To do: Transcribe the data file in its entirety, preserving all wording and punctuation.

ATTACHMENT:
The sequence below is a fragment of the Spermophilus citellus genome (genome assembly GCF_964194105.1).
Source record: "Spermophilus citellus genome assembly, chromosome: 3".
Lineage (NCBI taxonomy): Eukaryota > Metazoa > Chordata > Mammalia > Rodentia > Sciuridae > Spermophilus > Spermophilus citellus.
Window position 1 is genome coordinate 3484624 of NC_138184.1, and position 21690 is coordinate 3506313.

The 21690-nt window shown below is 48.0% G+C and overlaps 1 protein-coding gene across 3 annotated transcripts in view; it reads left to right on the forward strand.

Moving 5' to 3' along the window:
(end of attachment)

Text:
The sequence below is a fragment of the Spermophilus citellus genome (genome assembly GCF_964194105.1).
Source record: "Spermophilus citellus genome assembly, chromosome: 3".
Lineage (NCBI taxonomy): Eukaryota > Metazoa > Chordata > Mammalia > Rodentia > Sciuridae > Spermophilus > Spermophilus citellus.
Window position 1 is genome coordinate 3484624 of NC_138184.1, and position 21690 is coordinate 3506313.

The 21690-nt window shown below is 48.0% G+C and overlaps 1 protein-coding gene across 3 annotated transcripts in view; it reads left to right on the forward strand.

Moving 5' to 3' along the window: